“Progress can only happen when there is close collaboration”: ADI at the 71st World Health Assembly

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On 23 May 2018, Alzheimer’s Disease International brought together government delegates, civil society, students and importantly, people living with dementia and carers, in the Palais des Nations in Geneva, for our official side-event to the 71st World Health Assembly (WHA71).

Mobilising Society: Inspiration for national responses to dementia was a particularly significant event for dementia advocacy and the advancement of dementia on the global agenda, as it was the only event at the WHA this year dedicated to highlighting dementia as a global health challenge. It also marked two important occasions: first year anniversary of WHO’s Global action plan on the public health to dementia 2017-2025, and of ADI’s new report: From plan to impact: Progress towards targets of the Global plan on dementia 2017-2025. Continue reading ““Progress can only happen when there is close collaboration”: ADI at the 71st World Health Assembly”

Why a Global Action Plan on dementia is so important

Originally published 19 December on the Biomed Central Network.

Dementia is the name of a group of progressive diseases that affect cognition and other crucial functions of the brain. Alzheimer’s disease is the most common cause of dementia, followed by vascular dementia, dementia with Lewy bodies and Frontotemporal dementia (FTD). Age is the main risk factor; there is a change of 1 in 15 at the age of 65, increasing to 1 in 3 for those over 85.

As our world population rapidly ages, there are a growing number of people who develop dementia. Research showed that in 2015, there was one new case of dementia somewhere in the world every three seconds. This is four times as much than new cases of HIV/Aids. There is currently no cure for dementia.

The impact of the disease is huge. First of all on the individual, who may step by step lose the grip on his or her life. Then for the family, who are in most of the world the overwhelming majority of those who care for a person with dementia, and finally for society, that has to deal with growing group of people seriously in need for care and support. Continue reading “Why a Global Action Plan on dementia is so important”

Healthcare is a human right

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On Saturday 5 December, patients from across the world will join together to celebrate Patient Solidarity Day and declare that healthcare is a human right.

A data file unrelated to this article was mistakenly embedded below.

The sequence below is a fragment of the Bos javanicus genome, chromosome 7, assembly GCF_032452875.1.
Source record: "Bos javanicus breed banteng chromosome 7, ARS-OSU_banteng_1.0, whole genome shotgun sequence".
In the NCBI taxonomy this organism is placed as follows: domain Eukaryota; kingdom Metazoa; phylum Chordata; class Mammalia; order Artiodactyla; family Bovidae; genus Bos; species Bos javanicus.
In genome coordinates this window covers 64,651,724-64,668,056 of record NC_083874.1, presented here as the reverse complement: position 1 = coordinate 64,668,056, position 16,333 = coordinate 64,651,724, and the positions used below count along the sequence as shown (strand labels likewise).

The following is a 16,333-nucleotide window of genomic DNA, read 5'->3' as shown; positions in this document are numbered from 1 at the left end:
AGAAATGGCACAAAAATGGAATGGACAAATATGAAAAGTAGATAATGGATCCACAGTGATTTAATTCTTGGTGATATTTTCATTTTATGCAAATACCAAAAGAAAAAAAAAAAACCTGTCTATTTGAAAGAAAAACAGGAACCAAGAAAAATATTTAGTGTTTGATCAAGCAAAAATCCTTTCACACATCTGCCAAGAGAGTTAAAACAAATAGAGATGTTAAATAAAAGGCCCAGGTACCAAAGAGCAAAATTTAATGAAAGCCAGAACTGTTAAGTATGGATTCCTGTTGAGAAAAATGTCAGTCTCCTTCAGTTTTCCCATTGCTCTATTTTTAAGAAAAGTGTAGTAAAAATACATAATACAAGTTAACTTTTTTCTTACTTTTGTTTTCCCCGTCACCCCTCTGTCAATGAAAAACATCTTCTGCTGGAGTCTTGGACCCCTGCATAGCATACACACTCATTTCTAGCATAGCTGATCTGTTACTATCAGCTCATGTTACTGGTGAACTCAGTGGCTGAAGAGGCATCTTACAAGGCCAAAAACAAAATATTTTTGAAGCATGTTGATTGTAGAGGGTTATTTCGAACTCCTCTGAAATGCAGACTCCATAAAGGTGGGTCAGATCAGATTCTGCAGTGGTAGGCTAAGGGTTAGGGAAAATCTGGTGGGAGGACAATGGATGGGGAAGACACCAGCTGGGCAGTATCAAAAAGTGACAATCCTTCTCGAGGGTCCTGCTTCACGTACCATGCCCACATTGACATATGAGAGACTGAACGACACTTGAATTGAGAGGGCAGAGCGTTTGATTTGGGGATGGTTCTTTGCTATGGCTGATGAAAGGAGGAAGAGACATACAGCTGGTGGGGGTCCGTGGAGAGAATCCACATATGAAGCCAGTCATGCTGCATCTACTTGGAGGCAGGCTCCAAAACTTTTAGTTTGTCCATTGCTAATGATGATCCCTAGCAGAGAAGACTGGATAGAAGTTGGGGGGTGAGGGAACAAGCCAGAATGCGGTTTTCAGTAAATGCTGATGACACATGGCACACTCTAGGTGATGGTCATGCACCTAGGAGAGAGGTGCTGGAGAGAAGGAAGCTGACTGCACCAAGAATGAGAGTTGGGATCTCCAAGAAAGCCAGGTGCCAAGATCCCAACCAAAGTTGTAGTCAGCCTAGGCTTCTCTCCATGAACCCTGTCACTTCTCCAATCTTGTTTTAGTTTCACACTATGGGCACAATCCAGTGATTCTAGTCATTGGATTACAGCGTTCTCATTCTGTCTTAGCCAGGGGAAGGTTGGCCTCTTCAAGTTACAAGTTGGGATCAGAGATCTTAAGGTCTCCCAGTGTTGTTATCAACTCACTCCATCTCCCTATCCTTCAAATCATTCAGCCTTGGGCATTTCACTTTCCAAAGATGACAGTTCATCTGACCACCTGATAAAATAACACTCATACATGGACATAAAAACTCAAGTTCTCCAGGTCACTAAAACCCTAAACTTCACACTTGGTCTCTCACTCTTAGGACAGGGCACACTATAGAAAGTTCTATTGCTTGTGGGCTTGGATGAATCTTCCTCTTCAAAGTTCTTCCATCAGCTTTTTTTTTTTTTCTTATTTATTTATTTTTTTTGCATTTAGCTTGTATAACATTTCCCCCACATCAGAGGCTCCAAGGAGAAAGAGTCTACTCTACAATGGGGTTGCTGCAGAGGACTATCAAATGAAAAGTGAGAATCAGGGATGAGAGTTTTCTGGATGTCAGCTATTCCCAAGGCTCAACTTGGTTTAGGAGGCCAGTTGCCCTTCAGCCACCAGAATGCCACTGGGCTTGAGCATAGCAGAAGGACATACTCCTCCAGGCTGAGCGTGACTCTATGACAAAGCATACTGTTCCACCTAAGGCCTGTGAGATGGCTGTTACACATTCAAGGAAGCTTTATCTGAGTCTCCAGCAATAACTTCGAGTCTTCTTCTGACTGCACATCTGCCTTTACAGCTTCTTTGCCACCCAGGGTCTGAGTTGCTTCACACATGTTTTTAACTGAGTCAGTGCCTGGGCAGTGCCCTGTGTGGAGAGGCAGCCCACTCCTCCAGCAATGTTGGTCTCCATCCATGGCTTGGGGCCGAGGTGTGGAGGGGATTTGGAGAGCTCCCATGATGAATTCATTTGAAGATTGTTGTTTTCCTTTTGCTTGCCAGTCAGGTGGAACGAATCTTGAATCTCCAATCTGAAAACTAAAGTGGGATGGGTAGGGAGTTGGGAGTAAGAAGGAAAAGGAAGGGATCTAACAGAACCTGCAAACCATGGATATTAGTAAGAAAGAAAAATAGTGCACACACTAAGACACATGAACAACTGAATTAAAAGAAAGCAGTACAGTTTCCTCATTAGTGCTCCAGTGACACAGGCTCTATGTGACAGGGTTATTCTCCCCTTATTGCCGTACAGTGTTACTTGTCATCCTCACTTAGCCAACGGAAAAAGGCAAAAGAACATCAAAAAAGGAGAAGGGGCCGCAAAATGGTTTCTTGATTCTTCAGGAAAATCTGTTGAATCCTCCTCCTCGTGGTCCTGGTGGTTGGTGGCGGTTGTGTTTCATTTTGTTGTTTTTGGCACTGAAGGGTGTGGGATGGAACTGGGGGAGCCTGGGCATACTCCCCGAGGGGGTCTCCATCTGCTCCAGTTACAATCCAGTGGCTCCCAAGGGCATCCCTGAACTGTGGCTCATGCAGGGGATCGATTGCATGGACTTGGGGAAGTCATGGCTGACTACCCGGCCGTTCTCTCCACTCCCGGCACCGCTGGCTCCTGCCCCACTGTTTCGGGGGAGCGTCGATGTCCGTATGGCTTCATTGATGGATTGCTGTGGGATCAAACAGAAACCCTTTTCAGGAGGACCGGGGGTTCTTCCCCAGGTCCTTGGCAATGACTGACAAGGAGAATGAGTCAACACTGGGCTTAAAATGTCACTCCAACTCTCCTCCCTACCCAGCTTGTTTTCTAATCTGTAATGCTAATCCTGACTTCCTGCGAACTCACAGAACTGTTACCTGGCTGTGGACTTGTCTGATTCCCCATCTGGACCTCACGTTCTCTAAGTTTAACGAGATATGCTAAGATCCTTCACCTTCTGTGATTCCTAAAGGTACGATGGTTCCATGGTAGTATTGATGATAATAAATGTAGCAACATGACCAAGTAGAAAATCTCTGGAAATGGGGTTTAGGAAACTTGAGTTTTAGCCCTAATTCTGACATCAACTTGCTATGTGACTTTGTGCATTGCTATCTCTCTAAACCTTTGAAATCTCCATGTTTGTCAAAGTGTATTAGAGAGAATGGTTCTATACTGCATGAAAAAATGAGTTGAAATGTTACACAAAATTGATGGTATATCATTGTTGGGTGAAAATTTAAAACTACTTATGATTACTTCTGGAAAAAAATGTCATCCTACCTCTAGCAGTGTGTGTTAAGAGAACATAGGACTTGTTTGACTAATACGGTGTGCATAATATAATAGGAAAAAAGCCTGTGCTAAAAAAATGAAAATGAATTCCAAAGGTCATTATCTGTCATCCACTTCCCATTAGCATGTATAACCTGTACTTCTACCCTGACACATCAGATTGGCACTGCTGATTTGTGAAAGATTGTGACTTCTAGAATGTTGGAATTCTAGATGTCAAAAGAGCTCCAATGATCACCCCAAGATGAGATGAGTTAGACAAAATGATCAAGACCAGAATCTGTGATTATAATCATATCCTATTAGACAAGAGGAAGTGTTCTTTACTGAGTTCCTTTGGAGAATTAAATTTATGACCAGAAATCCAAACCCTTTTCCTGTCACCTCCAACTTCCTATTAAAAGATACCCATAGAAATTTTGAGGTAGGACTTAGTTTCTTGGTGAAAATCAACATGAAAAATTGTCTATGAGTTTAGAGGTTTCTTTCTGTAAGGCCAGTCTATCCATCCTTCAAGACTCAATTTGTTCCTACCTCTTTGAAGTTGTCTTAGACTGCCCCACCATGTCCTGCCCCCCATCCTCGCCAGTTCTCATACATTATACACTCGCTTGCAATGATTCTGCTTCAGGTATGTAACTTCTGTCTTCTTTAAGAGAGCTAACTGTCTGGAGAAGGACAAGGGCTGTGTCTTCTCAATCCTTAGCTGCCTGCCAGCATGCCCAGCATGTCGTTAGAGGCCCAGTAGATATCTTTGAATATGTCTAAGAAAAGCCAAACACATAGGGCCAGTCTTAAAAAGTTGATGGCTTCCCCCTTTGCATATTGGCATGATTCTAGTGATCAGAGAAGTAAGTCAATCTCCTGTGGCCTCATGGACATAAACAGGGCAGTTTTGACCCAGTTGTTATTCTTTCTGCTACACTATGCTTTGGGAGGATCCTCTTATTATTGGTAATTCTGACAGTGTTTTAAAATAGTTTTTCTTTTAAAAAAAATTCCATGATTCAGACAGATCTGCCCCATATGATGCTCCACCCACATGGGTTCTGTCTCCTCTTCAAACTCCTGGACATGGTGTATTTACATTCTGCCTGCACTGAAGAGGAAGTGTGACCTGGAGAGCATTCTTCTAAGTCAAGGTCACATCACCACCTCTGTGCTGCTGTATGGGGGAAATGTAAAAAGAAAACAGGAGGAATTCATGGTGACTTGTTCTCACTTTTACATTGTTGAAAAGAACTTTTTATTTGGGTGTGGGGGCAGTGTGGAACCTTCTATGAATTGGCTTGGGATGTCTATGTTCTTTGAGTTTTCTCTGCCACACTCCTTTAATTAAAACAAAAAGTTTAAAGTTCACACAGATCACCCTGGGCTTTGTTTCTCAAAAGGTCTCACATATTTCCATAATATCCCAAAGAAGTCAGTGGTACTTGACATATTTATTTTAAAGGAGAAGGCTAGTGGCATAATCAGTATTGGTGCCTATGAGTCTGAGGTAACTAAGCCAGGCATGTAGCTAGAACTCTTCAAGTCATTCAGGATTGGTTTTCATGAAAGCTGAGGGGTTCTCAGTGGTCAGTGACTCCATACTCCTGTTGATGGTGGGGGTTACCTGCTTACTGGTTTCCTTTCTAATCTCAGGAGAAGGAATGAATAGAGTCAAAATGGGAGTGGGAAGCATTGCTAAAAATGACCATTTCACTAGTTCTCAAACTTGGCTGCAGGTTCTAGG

Leading patients’ groups from six continents will host a range of events to raise awareness among the public and will urge decision-makers to respect, protect and fulfil patients’ rights at every level of care. Events will include marches, free health screenings and meetings with ministers to change perspectives around health and improve the lives of patients.

A call to action

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The World Health Organization states that every person has ‘the right to the highest attainable standard of health’. This is not always put into practice. Many patients are unaware of their right to the healthcare they need, and many healthcare providers – from governments to frontline care – fail to fulfil their duty of providing adequate care.

It is time for patients and providers to recognise that healthcare is a human right. This right is protected by the International Human Rights Framework, a body of international law that outlines and upholds the basic rights of every person. This Patient Solidarity Day, patients will stand up for the healthcare they require and remind healthcare providers of their responsibilities at every level.

Kawaldip Sehmi, CEO of IAPO, said:

‘All of us should have access to the healthcare we need: good quality, affordable care without fear of discrimination. Healthcare is a human right for all. We call on individuals, organizations and institutions to ensure that health systems are designed and services delivered to meet the needs of patients.’

Patient Solidarity Day was created by the Morris Moses Foundation in 2011 and has steadily grown since. Last year’s event, coordinated by IAPO, marked the first year as a global campaign and saw 80 organizations from 32 countries take part. This year’s theme continues the legacy of previous years by raising awareness around the rights of patients and placing them at the centre of healthcare.


 

Guest post from the International Alliance of Patients’ Organizations (IAPO)

Find background information, photos, ideas for activities, free resources and much more about Patient Solidarity Day at www.patientsolidarityday.org.